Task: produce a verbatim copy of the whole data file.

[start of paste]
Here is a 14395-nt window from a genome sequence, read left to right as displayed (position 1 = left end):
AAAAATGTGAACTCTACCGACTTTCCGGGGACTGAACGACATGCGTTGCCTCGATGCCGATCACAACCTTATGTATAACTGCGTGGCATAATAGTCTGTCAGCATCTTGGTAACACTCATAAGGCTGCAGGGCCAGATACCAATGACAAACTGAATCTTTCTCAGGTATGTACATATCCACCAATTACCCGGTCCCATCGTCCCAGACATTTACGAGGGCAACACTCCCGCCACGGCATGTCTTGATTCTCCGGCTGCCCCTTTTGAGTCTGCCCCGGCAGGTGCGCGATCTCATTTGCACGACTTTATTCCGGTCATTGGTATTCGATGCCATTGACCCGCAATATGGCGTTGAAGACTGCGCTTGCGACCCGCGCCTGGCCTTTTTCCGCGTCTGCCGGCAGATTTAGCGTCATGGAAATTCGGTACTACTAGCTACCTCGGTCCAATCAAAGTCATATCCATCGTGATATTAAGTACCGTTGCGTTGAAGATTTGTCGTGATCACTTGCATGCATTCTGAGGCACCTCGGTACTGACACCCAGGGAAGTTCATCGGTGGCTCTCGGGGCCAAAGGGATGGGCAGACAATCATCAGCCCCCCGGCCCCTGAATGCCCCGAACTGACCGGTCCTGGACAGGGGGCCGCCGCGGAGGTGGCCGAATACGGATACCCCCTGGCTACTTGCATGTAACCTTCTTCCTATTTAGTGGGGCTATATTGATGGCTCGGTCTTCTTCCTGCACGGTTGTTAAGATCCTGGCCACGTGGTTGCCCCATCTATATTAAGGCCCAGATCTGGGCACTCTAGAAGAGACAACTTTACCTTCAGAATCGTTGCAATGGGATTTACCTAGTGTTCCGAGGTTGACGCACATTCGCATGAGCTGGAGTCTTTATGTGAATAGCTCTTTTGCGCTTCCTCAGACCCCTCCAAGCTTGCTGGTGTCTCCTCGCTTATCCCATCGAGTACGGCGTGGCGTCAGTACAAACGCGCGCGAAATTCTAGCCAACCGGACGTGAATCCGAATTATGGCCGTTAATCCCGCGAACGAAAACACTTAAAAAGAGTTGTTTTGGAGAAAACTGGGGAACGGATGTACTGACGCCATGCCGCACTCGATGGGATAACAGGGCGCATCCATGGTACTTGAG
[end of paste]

Here is a 14395-nt window from a genome sequence, read left to right as displayed (position 1 = left end):
AAAAATGTGAACTCTACCGACTTTCCGGGGACTGAACGACATGCGTTGCCTCGATGCCGATCACAACCTTATGTATAACTGCGTGGCATAATAGTCTGTCAGCATCTTGGTAACACTCATAAGGCTGCAGGGCCAGATACCAATGACAAACTGAATCTTTCTCAGGTATGTACATATCCACCAATTACCCGGTCCCATCGTCCCAGACATTTACGAGGGCAACACTCCCGCCACGGCATGTCTTGATTCTCCGGCTGCCCCTTTTGAGTCTGCCCCGGCAGGTGCGCGATCTCATTTGCACGACTTTATTCCGGTCATTGGTATTCGATGCCATTGACCCGCAATATGGCGTTGAAGACTGCGCTTGCGACCCGCGCCTGGCCTTTTTCCGCGTCTGCCGGCAGATTTAGCGTCATGGAAATTCGGTACTACTAGCTACCTCGGTCCAATCAAAGTCATATCCATCGTGATATTAAGTACCGTTGCGTTGAAGATTTGTCGTGATCACTTGCATGCATTCTGAGGCACCTCGGTACTGACACCCAGGGAAGTTCATCGGTGGCTCTCGGGGCCAAAGGGATGGGCAGACAATCATCAGCCCCCCGGCCCCTGAATGCCCCGAACTGACCGGTCCTGGACAGGGGGCCGCCGCGGAGGTGGCCGAATACGGATACCCCCTGGCTACTTGCATGTAACCTTCTTCCTATTTAGTGGGGCTATATTGATGGCTCGGTCTTCTTCCTGCACGGTTGTTAAGATCCTGGCCACGTGGTTGCCCCATCTATATTAAGGCCCAGATCTGGGCACTCTAGAAGAGACAACTTTACCTTCAGAATCGTTGCAATGGGATTTACCTAGTGTTCCGAGGTTGACGCACATTCGCATGAGCTGGAGTCTTTATGTGAATAGCTCTTTTGCGCTTCCTCAGACCCCTCCAAGCTTGCTGGTGTCTCCTCGCTTATCCCATCGAGTACGGCGTGGCGTCAGTACAAACGCGCGCGAAATTCTAGCCAACCGGACGTGAATCCGAATTATGGCCGTTAATCCCGCGAACGAAAACACTTAAAAAGAGTTGTTTTGGAGAAAACTGGGGAACGGATGTACTGACGCCATGCCGCACTCGATGGGATAACAGGGCGCATCCATGGTACTTGAG